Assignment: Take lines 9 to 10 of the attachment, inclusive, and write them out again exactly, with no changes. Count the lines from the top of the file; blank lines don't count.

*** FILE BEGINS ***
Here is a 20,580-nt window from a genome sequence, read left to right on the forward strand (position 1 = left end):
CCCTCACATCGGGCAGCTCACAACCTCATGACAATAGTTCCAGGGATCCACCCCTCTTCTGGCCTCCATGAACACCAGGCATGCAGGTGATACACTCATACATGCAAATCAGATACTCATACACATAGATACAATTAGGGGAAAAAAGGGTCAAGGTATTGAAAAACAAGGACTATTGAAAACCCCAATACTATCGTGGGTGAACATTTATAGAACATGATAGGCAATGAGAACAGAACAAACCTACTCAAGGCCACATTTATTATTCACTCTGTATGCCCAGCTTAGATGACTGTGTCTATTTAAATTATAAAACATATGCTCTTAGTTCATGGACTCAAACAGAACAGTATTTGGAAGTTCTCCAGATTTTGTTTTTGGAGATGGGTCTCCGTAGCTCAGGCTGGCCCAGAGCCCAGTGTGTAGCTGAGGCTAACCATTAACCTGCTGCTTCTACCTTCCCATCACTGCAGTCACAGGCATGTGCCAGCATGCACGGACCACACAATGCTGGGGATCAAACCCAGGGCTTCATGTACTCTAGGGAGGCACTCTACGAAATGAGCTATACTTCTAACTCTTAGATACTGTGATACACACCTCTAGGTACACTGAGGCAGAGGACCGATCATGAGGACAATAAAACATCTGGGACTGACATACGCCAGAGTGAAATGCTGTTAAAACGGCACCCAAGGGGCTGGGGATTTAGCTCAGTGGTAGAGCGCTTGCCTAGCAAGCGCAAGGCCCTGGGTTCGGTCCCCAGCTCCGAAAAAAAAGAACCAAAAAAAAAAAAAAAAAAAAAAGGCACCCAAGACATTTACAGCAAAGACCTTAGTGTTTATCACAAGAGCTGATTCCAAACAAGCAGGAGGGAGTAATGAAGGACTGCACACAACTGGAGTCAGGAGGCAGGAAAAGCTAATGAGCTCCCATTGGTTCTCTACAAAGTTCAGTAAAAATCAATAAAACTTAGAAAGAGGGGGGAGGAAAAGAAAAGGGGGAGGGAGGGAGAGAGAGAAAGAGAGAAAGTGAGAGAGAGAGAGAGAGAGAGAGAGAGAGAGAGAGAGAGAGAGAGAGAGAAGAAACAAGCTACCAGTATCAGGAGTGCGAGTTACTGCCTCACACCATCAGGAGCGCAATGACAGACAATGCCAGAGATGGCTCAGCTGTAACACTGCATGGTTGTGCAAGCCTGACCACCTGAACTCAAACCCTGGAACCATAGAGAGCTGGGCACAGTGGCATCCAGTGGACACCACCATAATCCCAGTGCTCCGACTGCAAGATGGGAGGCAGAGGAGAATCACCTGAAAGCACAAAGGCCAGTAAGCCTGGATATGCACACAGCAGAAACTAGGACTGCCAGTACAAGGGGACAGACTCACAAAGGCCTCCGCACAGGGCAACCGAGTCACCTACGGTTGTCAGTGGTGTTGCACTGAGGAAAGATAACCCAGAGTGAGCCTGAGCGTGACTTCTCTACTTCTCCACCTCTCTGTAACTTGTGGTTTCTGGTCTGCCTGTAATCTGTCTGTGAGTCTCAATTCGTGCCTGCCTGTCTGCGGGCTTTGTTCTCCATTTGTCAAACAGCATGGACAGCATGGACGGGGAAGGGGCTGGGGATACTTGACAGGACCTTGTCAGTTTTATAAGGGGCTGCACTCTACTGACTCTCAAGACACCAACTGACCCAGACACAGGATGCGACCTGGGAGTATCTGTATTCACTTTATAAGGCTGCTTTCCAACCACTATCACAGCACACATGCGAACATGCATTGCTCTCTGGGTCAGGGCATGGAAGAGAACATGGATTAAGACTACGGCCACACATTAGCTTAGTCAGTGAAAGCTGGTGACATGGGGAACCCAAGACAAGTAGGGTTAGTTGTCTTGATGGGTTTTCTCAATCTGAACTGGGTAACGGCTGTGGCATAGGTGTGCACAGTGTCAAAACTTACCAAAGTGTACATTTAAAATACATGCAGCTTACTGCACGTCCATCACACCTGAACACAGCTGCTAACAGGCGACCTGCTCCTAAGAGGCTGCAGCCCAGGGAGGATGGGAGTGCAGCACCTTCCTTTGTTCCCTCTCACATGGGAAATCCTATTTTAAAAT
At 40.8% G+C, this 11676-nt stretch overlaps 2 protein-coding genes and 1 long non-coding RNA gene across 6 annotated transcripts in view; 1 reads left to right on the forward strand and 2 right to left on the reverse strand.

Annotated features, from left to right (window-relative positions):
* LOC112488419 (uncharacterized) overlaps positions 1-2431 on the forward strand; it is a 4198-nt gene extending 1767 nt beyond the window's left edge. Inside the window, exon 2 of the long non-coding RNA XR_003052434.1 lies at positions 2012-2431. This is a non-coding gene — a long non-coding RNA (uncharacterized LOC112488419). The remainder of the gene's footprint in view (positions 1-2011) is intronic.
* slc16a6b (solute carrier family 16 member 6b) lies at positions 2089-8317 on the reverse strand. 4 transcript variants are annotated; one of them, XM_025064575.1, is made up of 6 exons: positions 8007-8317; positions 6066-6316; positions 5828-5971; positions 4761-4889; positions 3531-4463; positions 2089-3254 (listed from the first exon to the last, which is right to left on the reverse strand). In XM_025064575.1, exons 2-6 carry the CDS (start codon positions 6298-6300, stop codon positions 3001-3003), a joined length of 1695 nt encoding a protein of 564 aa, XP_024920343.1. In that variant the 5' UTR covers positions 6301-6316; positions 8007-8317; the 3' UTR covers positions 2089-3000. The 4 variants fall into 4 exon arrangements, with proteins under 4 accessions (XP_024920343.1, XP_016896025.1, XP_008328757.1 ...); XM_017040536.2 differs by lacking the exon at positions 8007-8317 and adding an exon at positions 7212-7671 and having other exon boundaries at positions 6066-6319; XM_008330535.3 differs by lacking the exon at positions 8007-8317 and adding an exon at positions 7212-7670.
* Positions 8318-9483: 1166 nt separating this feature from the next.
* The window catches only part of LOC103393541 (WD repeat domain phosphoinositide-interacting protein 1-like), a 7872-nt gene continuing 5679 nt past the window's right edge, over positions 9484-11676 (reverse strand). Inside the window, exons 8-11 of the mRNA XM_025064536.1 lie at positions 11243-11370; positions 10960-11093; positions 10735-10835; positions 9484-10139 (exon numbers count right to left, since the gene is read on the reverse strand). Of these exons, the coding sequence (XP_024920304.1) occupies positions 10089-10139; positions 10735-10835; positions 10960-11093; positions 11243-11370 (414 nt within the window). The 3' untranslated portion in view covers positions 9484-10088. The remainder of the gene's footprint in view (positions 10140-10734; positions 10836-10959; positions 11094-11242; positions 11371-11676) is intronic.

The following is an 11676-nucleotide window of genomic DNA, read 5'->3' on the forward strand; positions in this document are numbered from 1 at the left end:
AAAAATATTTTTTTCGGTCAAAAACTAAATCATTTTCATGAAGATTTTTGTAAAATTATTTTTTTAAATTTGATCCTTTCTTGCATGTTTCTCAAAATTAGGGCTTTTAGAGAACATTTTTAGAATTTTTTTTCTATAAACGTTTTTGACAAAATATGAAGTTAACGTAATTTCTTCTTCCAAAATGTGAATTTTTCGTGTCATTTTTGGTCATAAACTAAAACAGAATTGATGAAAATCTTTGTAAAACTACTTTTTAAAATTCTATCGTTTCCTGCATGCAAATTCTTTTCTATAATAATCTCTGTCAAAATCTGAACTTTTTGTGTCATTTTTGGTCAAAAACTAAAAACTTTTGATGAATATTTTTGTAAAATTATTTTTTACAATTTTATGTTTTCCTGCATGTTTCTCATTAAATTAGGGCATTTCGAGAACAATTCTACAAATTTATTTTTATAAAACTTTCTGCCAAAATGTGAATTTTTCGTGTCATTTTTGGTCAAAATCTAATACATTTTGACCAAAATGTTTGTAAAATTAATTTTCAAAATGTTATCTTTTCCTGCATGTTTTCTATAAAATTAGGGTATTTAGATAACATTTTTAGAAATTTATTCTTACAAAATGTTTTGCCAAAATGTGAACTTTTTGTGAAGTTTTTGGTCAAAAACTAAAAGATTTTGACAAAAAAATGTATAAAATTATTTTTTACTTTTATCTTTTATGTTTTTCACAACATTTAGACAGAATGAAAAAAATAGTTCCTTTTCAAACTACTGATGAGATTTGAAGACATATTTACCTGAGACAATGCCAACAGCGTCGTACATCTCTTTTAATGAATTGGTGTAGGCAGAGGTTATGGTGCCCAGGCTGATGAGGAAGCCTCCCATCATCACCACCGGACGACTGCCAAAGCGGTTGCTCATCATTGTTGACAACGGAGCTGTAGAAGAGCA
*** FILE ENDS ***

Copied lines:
The following is an 11676-nucleotide window of genomic DNA, read 5'->3' on the forward strand; positions in this document are numbered from 1 at the left end:
AAAAATATTTTTTTCGGTCAAAAACTAAATCATTTTCATGAAGATTTTTGTAAAATTATTTTTTTAAATTTGATCCTTTCTTGCATGTTTCTCAAAATTAGGGCTTTTAGAGAACATTTTTAGAATTTTTTTTCTATAAACGTTTTTGACAAAATATGAAGTTAACGTAATTTCTTCTTCCAAAATGTGAATTTTTCGTGTCATTTTTGGTCATAAACTAAAACAGAATTGATGAAAATCTTTGTAAAACTACTTTTTAAAATTCTATCGTTTCCTGCATGCAAATTCTTTTCTATAATAATCTCTGTCAAAATCTGAACTTTTTGTGTCATTTTTGGTCAAAAACTAAAAACTTTTGATGAATATTTTTGTAAAATTATTTTTTACAATTTTATGTTTTCCTGCATGTTTCTCATTAAATTAGGGCATTTCGAGAACAATTCTACAAATTTATTTTTATAAAACTTTCTGCCAAAATGTGAATTTTTCGTGTCATTTTTGGTCAAAATCTAATACATTTTGACCAAAATGTTTGTAAAATTAATTTTCAAAATGTTATCTTTTCCTGCATGTTTTCTATAAAATTAGGGTATTTAGATAACATTTTTAGAAATTTATTCTTACAAAATGTTTTGCCAAAATGTGAACTTTTTGTGAAGTTTTTGGTCAAAAACTAAAAGATTTTGACAAAAAAATGTATAAAATTATTTTTTACTTTTATCTTTTATGTTTTTCACAACATTTAGACAGAATGAAAAAAATAGTTCCTTTTCAAACTACTGATGAGATTTGAAGACATATTTACCTGAGACAATGCCAACAGCGTCGTACATCTCTTTTAATGAATTGGTGTAGGCAGAGGTTATGGTGCCCAGGCTGATGAGGAAGCCTCCCATCATCACCACCGGACGACTGCCAAAGCGGTTGCTCATCATTGTTGACAACGGAGCTGTAGAAGAGCA